Travel Journal 2: Tallulah Gorge

The next day’s drive brought us to Tallulah Gorge State Park in north Georgia. The drive there was only a few hours long,  but it was very intense. 

We avoided Atlanta like the plague, but the traffic extends so far beyond it, we still found ourselves driving through 14- lane wastelands with cars almost merging into one another. 

To make it even more exciting, the Teenager kept calling over and over again from Gaineville to freak out about filling out the enrollment forms for high school. He’s determined to head back to the Gulag in a week. They have even installed new jail doors at the entrance to make it more Gulag-y this year. Personally, i would want to stay far, far away from any state-run institution at the moment, but he thinks it will be fun and exciting. 

We finally pulled into our campsite just as it was finishing up raining. The clouds cleared up and the sun began shining as we set up camp. We had just wrestled the Green Goblin into a tent-like shape, when i had to rush Clo to a bathroom emergency involving a lot of clothes and a shower,  leaving Rose to stake out the dozens of little cords on the rain fly. 

She was trying unsuccessfully to pound them into the gravel with a tiny rock when we left, but when we got back the damsel in distress had apparently attracted the attention of the camp ground host, and he was just finishing setting up our tent manfully with a hammer.

 So with the tent successfully set up, we went about dinner preparations, getting out the old camping stove we had borrowed from my parents – the same one that had accompanied my family on camping trips since i can remember. 

I was distracted by a headache i had gotten from driving and trying to get all our cooking stuff assembled, when Clothilde decide she was going to take charge of setting up the stove, and within 5 seconds had done something incredibly awful to it, and propane gas was hissing out of it somewhere. 

I unscrewed the little tank (that is the only way to shut it off) and got out our 15-in-1 prepper hatchet and used it to unscrew things, and finally discovered the little pipe leading to the second burner was disconnected. Connecting it again didn’t help – the seal was broken. 

It looked bleak – a headache, everyone tired and hungry, and bread and goat cheese for supper after i searched on my phone and found civilization to be a long enough drive away to make it not worth it to drive there.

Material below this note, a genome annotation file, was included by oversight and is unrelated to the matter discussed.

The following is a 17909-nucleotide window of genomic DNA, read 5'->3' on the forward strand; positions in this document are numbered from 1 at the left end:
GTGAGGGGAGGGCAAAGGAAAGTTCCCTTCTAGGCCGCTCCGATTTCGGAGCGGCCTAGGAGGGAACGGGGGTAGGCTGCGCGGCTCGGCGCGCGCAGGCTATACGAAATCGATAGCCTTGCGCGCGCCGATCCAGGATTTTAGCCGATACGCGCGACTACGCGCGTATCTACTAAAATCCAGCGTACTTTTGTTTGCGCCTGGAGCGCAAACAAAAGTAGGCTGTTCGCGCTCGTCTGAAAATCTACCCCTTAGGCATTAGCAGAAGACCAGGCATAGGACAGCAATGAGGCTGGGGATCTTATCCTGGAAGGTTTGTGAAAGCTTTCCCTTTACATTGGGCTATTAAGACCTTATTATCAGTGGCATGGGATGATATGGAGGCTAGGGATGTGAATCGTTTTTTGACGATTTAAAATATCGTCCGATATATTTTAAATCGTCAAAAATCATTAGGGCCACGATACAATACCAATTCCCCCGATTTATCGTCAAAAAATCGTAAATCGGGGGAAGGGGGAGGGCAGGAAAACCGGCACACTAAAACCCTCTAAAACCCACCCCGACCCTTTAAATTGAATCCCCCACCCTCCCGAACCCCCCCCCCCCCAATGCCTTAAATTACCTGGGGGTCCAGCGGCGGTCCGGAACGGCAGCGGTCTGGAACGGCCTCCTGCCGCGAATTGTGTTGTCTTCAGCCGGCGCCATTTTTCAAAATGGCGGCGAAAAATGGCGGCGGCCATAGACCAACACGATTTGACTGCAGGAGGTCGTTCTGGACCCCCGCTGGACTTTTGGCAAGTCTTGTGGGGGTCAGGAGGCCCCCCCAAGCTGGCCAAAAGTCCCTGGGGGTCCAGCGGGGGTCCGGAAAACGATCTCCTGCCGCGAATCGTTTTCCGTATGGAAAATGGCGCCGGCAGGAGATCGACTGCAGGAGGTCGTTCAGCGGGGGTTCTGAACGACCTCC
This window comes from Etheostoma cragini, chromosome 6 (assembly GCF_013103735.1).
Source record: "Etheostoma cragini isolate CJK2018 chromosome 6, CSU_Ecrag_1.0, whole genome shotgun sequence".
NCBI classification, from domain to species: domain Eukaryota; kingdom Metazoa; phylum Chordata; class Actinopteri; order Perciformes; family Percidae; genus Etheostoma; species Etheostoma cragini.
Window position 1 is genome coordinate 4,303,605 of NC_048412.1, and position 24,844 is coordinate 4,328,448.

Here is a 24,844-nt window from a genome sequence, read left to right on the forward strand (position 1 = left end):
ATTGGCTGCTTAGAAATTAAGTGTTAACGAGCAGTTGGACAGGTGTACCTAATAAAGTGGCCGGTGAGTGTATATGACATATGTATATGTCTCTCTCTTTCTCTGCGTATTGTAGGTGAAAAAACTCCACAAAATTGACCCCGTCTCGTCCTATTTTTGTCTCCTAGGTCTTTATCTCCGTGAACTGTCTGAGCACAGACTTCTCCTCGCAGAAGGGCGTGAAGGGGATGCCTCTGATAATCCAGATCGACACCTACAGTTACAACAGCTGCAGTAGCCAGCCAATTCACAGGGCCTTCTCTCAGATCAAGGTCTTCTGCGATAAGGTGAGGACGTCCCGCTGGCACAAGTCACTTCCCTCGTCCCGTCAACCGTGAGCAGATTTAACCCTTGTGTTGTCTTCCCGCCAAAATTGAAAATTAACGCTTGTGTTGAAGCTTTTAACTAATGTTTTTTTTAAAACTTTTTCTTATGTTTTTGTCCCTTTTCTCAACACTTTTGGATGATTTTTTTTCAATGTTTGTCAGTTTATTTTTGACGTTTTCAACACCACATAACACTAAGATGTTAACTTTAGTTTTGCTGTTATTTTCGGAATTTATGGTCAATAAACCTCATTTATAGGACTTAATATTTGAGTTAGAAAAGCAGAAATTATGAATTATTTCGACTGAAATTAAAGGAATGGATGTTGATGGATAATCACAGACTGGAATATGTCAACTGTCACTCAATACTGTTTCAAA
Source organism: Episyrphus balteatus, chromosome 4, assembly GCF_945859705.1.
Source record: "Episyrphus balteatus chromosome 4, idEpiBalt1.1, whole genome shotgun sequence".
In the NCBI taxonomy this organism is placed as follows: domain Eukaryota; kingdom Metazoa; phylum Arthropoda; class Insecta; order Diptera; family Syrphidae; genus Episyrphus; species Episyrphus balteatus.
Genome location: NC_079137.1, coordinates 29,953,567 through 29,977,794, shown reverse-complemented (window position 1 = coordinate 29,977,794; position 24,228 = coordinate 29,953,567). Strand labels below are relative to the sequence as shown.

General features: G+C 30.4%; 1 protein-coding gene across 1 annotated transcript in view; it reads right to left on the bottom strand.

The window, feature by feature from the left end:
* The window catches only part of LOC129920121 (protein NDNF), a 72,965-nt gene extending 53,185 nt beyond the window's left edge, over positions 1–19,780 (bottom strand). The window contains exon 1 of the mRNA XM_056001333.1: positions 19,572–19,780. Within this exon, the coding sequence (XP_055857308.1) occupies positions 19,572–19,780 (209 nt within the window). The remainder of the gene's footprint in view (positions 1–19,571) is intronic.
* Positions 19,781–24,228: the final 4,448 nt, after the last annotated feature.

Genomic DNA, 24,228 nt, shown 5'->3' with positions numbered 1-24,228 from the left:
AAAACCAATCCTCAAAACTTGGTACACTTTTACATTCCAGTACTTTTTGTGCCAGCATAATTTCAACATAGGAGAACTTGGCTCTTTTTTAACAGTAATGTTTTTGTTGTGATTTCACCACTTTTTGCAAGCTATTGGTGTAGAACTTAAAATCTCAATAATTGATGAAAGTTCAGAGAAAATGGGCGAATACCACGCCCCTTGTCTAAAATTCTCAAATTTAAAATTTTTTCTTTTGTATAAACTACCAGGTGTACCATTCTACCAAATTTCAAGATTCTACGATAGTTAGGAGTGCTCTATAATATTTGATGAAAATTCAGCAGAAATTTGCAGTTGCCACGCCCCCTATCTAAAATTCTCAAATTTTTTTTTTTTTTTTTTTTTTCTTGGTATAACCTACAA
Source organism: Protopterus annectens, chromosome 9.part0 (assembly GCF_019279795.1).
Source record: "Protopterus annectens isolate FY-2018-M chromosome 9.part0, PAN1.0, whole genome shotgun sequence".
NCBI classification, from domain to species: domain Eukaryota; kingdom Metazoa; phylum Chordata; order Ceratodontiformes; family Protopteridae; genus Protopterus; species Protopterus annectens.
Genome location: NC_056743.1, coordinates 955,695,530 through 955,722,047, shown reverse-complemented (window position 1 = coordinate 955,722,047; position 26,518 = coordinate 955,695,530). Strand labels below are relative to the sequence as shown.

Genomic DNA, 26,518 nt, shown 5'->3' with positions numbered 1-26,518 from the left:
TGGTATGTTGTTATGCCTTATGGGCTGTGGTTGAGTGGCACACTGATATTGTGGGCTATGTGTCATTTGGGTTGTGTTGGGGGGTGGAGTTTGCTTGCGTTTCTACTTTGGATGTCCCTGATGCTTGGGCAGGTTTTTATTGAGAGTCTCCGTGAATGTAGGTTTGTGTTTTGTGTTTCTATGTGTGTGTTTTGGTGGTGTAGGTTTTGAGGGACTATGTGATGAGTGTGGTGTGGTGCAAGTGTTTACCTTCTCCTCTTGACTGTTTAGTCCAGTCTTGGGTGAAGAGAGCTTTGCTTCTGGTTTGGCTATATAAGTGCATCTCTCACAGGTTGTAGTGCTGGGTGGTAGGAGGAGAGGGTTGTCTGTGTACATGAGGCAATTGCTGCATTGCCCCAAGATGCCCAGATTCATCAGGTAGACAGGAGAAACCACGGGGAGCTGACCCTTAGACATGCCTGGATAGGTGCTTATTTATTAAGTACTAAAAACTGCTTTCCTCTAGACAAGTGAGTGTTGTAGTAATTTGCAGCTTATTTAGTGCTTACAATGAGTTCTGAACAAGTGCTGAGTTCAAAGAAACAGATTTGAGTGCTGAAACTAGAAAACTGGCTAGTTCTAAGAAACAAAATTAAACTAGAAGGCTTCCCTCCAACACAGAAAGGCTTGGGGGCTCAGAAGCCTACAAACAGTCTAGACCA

However, we searched our supplies and Rose discovered a single piece of washi tape stuck to her make up bag. I disconnected the end of the propane pipe,  plugged it up with a twig, wrapped the washi tape around the end,  tied it off with a stray piece of stretchy beading cord off a beaded comb in the make up bag, and sealed it with several layers of natural nail polish top coat.
It worked! I’m used to crazy things like that from the farm. Sometimes you have to make things work with what you have. So we did get a hot dinner, tea, and even smores made with homemade marshmallows. 

The next day we hiked down into the gorge. It was beautiful.  The views were breathtaking. I had hoped we could get a permit to hike along the bottom – a trail i last hiked with the Teenager as a baby in the ergo backpack.  We had to hand him from rock to rock over the rushing water. However, permits were not being issued, inexplicably,  due to COVID 19.

It was probably just as well, as the 1,099 stairs with Clo were almost too much. Rose and I are used to suffering from the Tour du Mont Blanc last summer, but we had to almost drag Clo up. 

When we got back,  the camp ground host was there waiting to help us get the stakes up. He clearly thought we were totally unsuited to camping. 

So with legs like jelly, we packed up and headed to our next destination!

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